Robert Mogielnicki is a resident scholar at the Arab Gulf States Institute in Washington.  ‎‎(AGSIW 10.05)‎

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11.14  SAUDI ARABIA:  Saudi Arabia’s Moment in the Sun

Juergen Braunstein posted in Sada on 7 May that although cooperation with China can help Saudi Arabia boost production of solar power, global trade dynamics may complicate the kingdom’s renewable energy goals.

As part of a high profile tour of China in February, Saudi Arabia’s Crown Prince Mohammed Bin Salman (MBS) has overseen a range of multi-billion dollar pledges and MOUs with Beijing.  This partly reflects Riyadh’s desire to diversify sources for investments and technology following the mass withdrawal of major Western business leaders from the Future Investment Initiative in October 2018, after the murder of Saudi Journalist Jamal Kashoggi in the Saudi Embassy in Istanbul.  Yet cooperation with China on renewable energy, if successful, would realize a significant first step towards Saudi Arabia’s lofty ambitions for solar and wind power.

These MOUs follow Saudi Energy Minister Khalid al-Falih’s confirmation in January that the kingdom aims to develop 60 gigawatts of renewable energy capacity over the next decade – plans that would multiply the Gulf Council Cooperation’s solar capacity tenfold.  However, global trade dynamics and the inherent volatility of the solar market may complicate Saudi Arabia’s goals.

Saudi Arabia hopes that developing a new industry would help create jobs for Saudi nationals.  The country’s policymakers are concerned that massive youth unemployment – standing at 35% among jobseekers aged 15-24 and with the potential to increase to over 42% by 2030 – can otherwise become a major source of instability.  Promoting employment, particularly in the private sector, is a key goal of Vision 2030, which seeks to fundamentally reshape the kingdom’s economy and society.  As part of the overhaul, Vision 2030 furthermore aims to improve the domestic business environment, localize domestic military manufacturing, and revitalize plans for industrial cities.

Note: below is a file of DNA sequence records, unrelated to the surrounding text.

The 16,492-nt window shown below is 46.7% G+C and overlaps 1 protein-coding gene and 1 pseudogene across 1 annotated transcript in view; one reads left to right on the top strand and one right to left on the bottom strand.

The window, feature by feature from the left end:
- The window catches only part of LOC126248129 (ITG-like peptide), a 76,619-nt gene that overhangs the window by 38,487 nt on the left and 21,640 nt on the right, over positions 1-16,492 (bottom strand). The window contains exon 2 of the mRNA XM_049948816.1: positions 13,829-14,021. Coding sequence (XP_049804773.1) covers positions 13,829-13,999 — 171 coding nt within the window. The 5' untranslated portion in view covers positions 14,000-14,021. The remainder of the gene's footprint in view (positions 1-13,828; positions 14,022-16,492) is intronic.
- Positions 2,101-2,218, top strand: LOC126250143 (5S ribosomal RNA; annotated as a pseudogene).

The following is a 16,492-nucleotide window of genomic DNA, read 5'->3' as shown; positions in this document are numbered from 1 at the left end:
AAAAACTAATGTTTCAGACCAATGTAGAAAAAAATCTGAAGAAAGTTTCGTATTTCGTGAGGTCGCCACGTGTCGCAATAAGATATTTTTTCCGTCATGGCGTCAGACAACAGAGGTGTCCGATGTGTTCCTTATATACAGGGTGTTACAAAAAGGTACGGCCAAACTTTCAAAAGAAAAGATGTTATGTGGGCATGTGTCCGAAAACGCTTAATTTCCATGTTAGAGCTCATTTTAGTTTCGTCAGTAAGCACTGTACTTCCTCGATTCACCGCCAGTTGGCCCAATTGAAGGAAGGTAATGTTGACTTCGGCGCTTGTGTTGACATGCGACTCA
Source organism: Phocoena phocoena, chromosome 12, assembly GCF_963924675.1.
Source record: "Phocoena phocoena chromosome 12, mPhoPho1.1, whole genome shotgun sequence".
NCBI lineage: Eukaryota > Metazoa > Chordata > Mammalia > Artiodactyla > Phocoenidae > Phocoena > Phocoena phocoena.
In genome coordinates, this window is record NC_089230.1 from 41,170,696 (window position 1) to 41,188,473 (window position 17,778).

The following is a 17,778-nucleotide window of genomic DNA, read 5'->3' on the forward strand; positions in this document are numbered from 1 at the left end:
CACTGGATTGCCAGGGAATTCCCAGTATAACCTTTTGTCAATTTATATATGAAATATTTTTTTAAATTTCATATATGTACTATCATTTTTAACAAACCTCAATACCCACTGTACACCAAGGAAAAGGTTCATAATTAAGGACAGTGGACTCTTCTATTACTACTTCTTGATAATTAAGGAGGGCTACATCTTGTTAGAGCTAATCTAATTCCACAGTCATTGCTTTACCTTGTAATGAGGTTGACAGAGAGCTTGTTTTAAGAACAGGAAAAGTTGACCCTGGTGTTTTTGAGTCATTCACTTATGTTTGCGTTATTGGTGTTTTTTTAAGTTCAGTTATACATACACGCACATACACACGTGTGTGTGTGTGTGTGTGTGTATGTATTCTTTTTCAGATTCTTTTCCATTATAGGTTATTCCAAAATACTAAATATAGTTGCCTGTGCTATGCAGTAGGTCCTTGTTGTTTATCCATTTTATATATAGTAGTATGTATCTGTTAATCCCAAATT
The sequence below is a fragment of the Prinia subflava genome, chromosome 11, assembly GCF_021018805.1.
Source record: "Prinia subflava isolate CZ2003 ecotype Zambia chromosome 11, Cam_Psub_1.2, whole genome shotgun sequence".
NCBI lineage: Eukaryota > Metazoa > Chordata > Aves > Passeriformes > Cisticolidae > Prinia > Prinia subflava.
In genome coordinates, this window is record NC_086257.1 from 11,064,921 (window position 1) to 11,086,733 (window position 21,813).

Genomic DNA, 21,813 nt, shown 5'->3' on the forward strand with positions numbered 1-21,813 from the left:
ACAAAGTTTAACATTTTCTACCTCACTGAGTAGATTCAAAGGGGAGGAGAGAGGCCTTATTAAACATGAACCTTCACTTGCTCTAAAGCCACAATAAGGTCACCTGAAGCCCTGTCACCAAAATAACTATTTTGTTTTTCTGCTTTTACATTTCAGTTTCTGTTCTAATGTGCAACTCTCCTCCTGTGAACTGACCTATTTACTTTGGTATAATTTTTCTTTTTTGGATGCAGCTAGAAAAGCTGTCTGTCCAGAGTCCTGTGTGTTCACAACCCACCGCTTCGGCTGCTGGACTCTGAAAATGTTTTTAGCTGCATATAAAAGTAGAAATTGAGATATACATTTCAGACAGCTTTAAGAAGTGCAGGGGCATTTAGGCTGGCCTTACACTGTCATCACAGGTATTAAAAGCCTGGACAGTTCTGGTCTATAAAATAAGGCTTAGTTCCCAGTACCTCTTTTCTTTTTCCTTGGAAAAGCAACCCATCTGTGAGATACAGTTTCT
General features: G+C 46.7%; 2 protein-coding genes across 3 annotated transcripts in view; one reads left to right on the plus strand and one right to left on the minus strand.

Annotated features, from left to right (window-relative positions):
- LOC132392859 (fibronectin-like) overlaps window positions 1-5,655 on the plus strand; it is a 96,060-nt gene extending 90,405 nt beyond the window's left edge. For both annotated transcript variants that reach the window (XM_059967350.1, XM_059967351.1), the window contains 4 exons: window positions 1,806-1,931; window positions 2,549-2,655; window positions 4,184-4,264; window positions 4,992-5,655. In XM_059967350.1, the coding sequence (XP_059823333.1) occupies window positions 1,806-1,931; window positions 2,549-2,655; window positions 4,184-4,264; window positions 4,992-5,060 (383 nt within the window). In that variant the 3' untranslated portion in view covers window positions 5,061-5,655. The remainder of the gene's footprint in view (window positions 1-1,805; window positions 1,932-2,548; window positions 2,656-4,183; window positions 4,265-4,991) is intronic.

As one of the world’s largest fossil fuel consumers, Saudi Arabia hopes to use the grand programs to help expand renewable energy sources to meet domestic demand.  In summer months, Saudi Arabia burns around 700,000 barrels of oil per day solely for electricity generation, particularly for air conditioning and water desalination.  This counts for around one-fifth of Saudi Arabia’s daily total oil consumption – after transportation and the petrochemical and refining sector – but this share is expected to grow as the population does.  Providing alternative sources of energy for domestic consumption would also free up more oil and gas for export.  With oil prices between $50 and $70, the 700,000 barrels of oil per day currently used for electricity could be exported for between $13 billion and $18 billion per year.

With an abundance of both sunlight and land, Saudi Arabia has a geographic advantage in developing solar power generation at scale.  According to a 2016 report by the International Renewable Energy Agency, developing even 1% of the suitable area in Gulf Cooperation Council (GCC) countries could create the capacity to generate 470 gigawatts of photovoltaic power and create over 100,000 jobs.  Within Saudi Arabia specifically, the report estimated this would reduce the use of oil and gas for electrical production by 25%.

Introducing renewables at a large scale would allow Saudi Arabia to free up spare oil production capacity, which it has usually kept between 1.5 and 2 million barrels.  This gives it greater geopolitical leverage to affect oil prices by increasing or decreasing exports.  Furthermore, renewable energy investments are critical if the country is to meet the commitments it made in Paris as part of the United Nations Framework Convention on Climate Change in 2015.  Through renewable investments, Saudi Arabia has suggested it could avoid emitting 130 million tons of carbon dioxide by 2030.  That is a an ambitious goal, given that over the period between 2007-2017 Saudi Arabia’s carbon dioxide emissions increased by an average of 4.7% per year, from 392.5 million tons in 2007 to 594.7 million tons in 2017.  By comparison, over the same period, France decreased its carbon dioxide emissions by 1.9%, or 44 million tons of carbon dioxide.